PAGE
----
Japanese Hot Springs Label (Onsen)

The Japanese love to relax and soak in the onsen (hot springs), especially during the cold winter season. Unlike other countries that have public baths in bathing suits, the Japanese bathe naked.

Most onsens have separate areas for men and women.

Men’s restrooms – otoko-buro

Women’s toilets – onna-buro

And there are also konyoku or mixed baths, but they are not that common.

In the Onsen

Most onsens offer body soap and shampoo, and most onsens also sell souvenir face towels, so you can go empty-handed to enjoy the experience. Although most people bring a small bag with a change of underwear and a large towel for the body.

In the dressing room

First, strip naked, leaving your clothes and belongings on the shelf (some have baskets on the shelves). Also leave the body towel on the shelf, which you will use to dry your body after getting out of the bathtub. Generally, it is safe to leave your clothes on the shelves, but if you have valuables (money, jewelry, etc.), it is recommended to leave them in the lockers.

Before entering the onsen bathtub

Wash and scrub your body and hair before entering the bathtub. There is usually an assigned laundry area with a stool and a sink. Wash sitting down to avoid splashing other people. Most onsens will have body wash and shampoo.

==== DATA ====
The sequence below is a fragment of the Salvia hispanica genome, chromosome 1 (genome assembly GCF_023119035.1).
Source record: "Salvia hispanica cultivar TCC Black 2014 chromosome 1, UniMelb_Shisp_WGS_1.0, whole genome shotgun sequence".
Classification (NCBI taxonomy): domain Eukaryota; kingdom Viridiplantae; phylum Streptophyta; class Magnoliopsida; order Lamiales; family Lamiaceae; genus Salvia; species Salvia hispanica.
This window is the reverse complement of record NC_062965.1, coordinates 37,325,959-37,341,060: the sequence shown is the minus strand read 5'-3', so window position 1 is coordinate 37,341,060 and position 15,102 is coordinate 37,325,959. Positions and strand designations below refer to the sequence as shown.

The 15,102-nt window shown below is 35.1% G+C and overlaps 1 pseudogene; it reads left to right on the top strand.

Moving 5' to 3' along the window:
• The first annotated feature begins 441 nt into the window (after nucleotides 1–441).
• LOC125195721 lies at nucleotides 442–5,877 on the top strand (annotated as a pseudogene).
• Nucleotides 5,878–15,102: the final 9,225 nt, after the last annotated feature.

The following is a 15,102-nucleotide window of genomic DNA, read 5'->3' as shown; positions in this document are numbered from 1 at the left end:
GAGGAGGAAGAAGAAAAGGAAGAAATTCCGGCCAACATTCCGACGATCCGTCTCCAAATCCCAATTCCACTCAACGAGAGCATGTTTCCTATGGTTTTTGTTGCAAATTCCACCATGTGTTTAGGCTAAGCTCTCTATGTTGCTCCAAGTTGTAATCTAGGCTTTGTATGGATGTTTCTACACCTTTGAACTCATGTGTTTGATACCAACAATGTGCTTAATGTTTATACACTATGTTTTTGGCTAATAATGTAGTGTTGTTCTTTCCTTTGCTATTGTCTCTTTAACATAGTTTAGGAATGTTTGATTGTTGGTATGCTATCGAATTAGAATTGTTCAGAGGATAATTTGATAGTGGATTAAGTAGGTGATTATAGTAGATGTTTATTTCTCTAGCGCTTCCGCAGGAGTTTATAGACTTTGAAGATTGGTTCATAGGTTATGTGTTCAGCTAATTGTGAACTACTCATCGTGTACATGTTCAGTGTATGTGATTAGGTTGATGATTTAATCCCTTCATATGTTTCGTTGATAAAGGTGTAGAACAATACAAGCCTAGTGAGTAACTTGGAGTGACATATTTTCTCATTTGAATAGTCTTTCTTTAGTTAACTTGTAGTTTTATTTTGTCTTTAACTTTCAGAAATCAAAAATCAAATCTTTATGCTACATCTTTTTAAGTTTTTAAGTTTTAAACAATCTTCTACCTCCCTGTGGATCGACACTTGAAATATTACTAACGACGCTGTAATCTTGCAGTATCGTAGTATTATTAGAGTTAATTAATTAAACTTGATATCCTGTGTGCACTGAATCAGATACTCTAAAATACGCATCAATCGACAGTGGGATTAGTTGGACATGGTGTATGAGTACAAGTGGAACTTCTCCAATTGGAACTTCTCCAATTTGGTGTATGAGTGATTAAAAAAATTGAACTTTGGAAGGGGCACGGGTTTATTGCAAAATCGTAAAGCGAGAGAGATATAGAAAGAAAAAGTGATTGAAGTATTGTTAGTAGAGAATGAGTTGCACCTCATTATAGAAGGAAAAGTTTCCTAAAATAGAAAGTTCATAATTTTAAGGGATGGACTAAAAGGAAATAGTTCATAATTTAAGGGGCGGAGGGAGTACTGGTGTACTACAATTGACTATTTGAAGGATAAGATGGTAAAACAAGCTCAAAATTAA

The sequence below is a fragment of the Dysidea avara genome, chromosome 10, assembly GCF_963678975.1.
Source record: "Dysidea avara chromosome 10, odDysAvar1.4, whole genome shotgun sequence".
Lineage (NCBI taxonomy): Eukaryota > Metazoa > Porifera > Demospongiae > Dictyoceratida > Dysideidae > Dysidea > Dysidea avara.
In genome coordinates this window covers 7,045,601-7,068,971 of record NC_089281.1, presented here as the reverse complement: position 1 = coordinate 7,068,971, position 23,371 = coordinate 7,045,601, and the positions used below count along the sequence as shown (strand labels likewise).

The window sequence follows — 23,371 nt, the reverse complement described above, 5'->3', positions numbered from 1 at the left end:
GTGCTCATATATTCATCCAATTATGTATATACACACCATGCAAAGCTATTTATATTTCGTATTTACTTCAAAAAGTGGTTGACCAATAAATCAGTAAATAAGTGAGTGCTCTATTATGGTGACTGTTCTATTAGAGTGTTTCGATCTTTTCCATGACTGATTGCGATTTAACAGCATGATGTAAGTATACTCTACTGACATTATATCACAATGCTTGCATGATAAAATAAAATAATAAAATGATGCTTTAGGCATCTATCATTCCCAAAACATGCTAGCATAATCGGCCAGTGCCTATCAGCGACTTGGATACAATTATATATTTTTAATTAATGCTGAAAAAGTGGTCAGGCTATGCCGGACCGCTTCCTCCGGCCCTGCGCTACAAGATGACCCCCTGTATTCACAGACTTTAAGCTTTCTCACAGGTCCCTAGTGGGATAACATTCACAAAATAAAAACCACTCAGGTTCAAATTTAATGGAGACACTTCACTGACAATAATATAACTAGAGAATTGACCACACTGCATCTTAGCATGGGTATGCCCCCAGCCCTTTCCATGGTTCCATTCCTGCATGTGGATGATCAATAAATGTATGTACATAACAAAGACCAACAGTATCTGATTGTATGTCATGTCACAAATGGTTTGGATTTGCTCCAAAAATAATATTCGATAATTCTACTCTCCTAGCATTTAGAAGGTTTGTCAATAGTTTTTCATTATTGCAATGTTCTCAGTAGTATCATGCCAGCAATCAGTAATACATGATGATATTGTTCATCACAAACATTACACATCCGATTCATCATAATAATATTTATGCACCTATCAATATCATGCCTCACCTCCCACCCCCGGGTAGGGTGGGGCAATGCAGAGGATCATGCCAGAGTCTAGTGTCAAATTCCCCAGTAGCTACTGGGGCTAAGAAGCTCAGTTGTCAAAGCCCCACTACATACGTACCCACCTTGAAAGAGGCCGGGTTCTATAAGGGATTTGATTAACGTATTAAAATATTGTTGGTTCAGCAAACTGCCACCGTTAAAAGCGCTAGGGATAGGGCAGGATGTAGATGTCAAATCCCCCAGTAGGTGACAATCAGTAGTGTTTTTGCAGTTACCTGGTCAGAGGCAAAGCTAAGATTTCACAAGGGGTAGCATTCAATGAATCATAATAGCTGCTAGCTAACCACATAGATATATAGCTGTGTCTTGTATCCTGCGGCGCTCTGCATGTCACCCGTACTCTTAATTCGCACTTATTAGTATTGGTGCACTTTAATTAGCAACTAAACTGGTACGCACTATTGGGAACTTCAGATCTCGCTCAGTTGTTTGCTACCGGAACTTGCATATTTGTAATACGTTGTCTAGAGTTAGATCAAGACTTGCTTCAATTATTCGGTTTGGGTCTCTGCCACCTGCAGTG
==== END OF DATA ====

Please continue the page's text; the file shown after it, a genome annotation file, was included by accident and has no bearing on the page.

If you have long hair, tie it up after washing to prevent it from soaking in the onsen water.

If you are very shy, use the towel to cover yourself when you move around the onsen.

Get into the onsen bathtub

Immerse yourself and enjoy.

Do not place the towel in the bathtub onsen water, as the onsen is for soaking only.

Remember, do not use soap or shampoo in the bathtub. Wash your body and hair before entering the onsen bath.

Some onsens have multiple baths for you to try. Feel free to try them all, especially the ro-ten-buro (open-air bath).

Leaving the onsen

Dry your body in the locker room and get dressed. Don’t forget your belongings if you left them in the locker.

When you leave the locker room, you will often see a small fridge with small bottles of milk or latte. It is usually customary to drink milk or coffee with milk after entering the bathroom to cool off.

Note that there are still many Japanese onsens that do not allow people with tattoos to enter. Check first if you plan to visit an onsen and you also have a tattoo.

Happy bathing!

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